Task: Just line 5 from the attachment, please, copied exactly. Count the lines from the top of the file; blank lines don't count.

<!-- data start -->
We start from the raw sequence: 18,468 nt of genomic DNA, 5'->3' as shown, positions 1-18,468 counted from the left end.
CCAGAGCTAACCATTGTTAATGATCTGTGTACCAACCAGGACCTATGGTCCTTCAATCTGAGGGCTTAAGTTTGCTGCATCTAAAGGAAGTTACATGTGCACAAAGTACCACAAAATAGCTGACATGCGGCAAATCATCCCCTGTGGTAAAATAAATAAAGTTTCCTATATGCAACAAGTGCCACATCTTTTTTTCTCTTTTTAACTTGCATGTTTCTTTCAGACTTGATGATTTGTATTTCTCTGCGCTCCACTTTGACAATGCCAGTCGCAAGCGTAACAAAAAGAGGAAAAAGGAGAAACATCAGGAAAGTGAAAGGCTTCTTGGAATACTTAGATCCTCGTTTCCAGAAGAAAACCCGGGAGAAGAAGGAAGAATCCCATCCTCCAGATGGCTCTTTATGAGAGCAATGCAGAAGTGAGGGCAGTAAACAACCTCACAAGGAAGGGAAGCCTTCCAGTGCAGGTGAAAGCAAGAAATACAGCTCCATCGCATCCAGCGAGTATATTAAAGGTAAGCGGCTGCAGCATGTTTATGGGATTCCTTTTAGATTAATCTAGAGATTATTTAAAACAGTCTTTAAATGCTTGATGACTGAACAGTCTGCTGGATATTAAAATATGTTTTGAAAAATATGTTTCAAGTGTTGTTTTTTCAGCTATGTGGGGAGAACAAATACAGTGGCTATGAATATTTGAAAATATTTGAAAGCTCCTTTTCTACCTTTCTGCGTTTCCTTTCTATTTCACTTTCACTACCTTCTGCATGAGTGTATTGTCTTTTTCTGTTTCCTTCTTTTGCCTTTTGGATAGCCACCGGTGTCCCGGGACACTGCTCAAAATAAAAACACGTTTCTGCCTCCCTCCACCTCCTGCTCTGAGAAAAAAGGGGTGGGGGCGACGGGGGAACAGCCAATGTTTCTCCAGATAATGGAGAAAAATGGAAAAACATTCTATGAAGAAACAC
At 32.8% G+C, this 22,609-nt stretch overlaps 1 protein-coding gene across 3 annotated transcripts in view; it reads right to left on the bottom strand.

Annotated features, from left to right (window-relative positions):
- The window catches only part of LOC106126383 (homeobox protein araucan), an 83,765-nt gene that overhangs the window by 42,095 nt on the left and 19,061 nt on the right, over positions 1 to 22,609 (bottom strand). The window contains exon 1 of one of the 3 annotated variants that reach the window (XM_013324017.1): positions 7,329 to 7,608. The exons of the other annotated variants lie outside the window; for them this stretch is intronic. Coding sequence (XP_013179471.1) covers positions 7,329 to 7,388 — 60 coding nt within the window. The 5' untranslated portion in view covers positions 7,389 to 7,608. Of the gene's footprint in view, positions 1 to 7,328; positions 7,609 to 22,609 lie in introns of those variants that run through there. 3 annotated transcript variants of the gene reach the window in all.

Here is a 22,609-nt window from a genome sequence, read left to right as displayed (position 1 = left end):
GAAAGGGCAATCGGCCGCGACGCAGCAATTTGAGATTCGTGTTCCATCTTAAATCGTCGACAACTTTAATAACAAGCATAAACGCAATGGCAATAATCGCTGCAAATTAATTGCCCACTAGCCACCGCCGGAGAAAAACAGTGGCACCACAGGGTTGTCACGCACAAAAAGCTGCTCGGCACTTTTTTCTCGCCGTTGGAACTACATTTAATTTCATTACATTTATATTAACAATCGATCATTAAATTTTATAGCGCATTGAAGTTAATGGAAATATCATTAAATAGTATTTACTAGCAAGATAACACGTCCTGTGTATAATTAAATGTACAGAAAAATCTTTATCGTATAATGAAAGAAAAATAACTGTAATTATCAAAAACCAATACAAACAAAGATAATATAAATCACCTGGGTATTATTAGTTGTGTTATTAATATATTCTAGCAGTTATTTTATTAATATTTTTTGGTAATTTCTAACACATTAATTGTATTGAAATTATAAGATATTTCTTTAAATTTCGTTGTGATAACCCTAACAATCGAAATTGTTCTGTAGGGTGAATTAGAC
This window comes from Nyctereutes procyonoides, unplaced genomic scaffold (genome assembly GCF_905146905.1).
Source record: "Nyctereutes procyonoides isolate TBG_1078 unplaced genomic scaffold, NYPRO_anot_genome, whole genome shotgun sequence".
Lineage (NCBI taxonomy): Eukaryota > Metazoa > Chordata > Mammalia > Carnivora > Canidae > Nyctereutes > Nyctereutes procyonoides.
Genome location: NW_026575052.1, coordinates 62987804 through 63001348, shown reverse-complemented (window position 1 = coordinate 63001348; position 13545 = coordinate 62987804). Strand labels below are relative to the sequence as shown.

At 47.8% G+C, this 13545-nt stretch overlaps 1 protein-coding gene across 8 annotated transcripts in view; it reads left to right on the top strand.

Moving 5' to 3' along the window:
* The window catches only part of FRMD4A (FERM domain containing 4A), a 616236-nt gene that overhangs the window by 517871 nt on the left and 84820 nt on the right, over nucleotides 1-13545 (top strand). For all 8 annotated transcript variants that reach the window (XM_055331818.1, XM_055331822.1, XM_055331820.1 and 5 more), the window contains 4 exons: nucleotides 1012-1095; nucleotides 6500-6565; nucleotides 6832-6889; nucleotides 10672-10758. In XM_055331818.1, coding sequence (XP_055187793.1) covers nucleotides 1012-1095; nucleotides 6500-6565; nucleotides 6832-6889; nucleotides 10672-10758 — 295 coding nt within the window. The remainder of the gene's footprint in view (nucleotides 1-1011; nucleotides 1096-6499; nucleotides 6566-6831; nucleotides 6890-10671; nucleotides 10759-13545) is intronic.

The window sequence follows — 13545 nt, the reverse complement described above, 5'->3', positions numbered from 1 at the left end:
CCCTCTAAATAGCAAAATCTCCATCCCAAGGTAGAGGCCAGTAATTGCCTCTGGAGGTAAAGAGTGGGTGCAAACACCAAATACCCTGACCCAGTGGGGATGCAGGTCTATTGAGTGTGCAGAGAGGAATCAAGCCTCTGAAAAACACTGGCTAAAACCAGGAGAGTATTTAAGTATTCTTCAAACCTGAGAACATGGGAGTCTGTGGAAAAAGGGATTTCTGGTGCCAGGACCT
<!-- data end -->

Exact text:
- The window catches only part of LOC106126383 (homeobox protein araucan), an 83,765-nt gene that overhangs the window by 42,095 nt on the left and 19,061 nt on the right, over positions 1 to 22,609 (bottom strand). The window contains exon 1 of one of the 3 annotated variants that reach the window (XM_013324017.1): positions 7,329 to 7,608. The exons of the other annotated variants lie outside the window; for them this stretch is intronic. Coding sequence (XP_013179471.1) covers positions 7,329 to 7,388 — 60 coding nt within the window. The 5' untranslated portion in view covers positions 7,389 to 7,608. Of the gene's footprint in view, positions 1 to 7,328; positions 7,609 to 22,609 lie in introns of those variants that run through there. 3 annotated transcript variants of the gene reach the window in all.